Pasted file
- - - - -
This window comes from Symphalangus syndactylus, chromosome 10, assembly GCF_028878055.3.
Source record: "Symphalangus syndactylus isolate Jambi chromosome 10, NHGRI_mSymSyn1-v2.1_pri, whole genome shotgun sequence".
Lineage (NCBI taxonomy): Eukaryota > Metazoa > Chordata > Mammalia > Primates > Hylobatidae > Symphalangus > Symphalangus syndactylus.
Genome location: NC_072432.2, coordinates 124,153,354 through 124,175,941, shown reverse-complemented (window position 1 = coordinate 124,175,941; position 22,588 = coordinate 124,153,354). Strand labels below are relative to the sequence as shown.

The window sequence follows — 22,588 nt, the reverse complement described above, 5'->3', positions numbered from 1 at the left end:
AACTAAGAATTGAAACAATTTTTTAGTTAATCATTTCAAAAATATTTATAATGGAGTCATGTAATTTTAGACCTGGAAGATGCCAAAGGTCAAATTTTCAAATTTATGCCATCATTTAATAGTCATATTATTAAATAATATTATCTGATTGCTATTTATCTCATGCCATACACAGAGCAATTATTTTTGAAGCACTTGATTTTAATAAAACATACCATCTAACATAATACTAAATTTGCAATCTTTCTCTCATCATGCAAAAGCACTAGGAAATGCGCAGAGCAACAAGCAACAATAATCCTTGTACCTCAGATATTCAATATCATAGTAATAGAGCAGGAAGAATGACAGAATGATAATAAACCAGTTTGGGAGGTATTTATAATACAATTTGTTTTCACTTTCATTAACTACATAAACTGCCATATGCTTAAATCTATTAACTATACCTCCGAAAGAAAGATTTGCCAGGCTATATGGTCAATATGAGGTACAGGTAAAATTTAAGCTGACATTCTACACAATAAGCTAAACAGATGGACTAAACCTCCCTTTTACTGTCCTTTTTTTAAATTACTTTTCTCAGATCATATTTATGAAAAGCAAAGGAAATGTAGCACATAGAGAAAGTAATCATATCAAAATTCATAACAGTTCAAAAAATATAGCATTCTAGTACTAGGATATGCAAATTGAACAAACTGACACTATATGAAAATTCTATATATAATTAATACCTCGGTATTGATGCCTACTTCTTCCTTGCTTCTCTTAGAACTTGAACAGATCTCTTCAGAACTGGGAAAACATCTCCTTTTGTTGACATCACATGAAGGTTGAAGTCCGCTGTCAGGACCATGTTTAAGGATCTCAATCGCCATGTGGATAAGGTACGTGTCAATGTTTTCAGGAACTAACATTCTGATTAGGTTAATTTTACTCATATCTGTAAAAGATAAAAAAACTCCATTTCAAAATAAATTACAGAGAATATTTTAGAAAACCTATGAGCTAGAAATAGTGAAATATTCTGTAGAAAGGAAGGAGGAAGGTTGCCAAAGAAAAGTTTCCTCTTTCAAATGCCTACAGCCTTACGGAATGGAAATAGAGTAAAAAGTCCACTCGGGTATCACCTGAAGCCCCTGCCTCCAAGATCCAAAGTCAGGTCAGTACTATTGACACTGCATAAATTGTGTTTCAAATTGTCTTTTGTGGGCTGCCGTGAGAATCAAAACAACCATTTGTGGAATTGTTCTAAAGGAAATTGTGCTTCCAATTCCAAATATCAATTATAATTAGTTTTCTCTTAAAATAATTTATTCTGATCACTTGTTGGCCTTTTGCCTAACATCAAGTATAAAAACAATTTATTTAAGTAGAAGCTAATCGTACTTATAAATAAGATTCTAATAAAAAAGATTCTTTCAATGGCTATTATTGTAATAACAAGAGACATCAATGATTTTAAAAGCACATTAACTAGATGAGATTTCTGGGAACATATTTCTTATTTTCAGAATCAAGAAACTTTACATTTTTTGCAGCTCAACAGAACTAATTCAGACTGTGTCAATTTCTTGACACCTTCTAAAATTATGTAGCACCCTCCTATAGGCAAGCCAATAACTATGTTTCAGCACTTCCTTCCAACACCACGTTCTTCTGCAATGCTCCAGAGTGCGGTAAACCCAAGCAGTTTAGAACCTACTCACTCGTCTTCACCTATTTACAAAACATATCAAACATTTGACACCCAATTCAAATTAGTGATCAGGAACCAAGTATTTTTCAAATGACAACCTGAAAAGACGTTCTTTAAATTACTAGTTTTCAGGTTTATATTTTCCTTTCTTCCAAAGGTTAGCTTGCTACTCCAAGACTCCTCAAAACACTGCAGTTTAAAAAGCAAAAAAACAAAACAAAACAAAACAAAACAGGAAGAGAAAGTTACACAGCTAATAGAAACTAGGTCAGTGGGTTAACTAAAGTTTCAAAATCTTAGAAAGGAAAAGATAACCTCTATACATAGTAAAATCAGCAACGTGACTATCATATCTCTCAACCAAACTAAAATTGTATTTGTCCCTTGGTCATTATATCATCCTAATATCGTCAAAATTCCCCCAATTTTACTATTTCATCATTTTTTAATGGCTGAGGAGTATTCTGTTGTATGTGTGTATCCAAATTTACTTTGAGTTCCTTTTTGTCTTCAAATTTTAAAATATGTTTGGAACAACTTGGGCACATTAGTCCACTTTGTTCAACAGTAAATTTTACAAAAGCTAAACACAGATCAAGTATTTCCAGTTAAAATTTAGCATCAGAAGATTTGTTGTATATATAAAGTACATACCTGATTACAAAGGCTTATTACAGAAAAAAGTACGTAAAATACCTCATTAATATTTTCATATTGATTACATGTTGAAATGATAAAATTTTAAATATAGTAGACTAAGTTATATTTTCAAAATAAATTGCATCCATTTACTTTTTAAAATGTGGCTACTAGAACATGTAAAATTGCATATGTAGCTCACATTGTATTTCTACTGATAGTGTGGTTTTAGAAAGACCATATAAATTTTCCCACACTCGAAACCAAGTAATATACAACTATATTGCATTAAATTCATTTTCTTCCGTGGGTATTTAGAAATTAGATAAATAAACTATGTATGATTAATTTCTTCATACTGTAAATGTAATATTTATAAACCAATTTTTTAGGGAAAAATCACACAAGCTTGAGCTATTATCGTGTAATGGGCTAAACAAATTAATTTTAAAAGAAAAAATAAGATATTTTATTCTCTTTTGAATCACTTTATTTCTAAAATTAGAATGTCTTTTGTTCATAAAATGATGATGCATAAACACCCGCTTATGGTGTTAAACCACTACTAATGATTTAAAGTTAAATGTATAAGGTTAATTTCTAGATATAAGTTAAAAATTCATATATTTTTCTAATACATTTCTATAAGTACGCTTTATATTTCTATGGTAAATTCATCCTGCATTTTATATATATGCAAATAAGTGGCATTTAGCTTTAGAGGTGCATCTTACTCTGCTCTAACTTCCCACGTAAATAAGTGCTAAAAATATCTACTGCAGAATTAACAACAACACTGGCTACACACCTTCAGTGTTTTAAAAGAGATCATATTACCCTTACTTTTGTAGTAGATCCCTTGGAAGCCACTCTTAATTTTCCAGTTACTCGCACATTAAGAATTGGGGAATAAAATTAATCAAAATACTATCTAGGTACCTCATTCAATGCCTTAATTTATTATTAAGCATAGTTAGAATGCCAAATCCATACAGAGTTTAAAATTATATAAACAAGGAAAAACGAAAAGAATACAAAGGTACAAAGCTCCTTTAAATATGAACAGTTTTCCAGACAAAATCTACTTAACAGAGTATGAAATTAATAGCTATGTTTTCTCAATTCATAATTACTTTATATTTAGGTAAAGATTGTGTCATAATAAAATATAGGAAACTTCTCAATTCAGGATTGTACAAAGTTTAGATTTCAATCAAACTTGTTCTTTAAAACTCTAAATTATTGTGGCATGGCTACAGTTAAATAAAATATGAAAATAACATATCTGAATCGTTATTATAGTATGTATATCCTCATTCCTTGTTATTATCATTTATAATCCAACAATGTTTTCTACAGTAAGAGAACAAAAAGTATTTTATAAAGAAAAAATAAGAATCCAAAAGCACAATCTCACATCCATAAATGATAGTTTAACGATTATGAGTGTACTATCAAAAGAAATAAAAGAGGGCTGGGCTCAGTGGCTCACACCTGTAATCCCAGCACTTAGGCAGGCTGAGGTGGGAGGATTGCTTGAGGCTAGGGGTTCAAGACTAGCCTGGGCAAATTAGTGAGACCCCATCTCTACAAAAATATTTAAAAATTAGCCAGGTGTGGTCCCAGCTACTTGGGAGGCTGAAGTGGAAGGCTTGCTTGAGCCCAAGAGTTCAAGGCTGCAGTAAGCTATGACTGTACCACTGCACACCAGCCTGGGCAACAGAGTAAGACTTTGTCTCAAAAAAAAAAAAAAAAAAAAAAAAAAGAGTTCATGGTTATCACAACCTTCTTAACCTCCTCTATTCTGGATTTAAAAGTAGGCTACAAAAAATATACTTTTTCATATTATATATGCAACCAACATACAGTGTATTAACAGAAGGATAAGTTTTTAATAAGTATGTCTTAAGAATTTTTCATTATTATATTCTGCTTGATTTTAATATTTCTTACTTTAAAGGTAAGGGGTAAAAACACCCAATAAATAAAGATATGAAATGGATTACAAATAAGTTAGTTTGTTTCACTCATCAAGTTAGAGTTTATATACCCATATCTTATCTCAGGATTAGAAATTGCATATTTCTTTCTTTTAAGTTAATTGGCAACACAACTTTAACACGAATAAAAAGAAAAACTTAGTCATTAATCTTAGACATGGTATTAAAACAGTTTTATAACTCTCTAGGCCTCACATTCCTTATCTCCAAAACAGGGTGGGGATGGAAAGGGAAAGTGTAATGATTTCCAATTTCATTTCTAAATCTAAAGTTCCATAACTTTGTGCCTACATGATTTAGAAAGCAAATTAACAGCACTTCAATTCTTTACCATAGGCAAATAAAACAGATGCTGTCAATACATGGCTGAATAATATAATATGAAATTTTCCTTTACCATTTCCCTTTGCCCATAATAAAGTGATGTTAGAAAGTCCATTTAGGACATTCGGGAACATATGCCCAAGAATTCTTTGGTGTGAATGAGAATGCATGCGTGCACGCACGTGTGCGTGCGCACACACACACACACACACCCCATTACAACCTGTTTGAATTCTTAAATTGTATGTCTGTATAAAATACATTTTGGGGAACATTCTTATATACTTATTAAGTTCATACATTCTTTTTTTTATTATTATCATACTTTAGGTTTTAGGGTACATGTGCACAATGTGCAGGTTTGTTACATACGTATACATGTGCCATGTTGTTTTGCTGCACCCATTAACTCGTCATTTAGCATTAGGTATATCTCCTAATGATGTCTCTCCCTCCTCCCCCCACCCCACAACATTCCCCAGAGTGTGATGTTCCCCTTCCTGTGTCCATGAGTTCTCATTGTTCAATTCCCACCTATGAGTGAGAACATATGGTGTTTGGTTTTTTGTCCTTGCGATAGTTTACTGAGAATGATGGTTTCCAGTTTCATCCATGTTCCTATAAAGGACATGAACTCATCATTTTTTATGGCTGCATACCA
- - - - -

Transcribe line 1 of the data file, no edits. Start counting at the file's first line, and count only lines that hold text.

This window comes from Symphalangus syndactylus, chromosome 10, assembly GCF_028878055.3.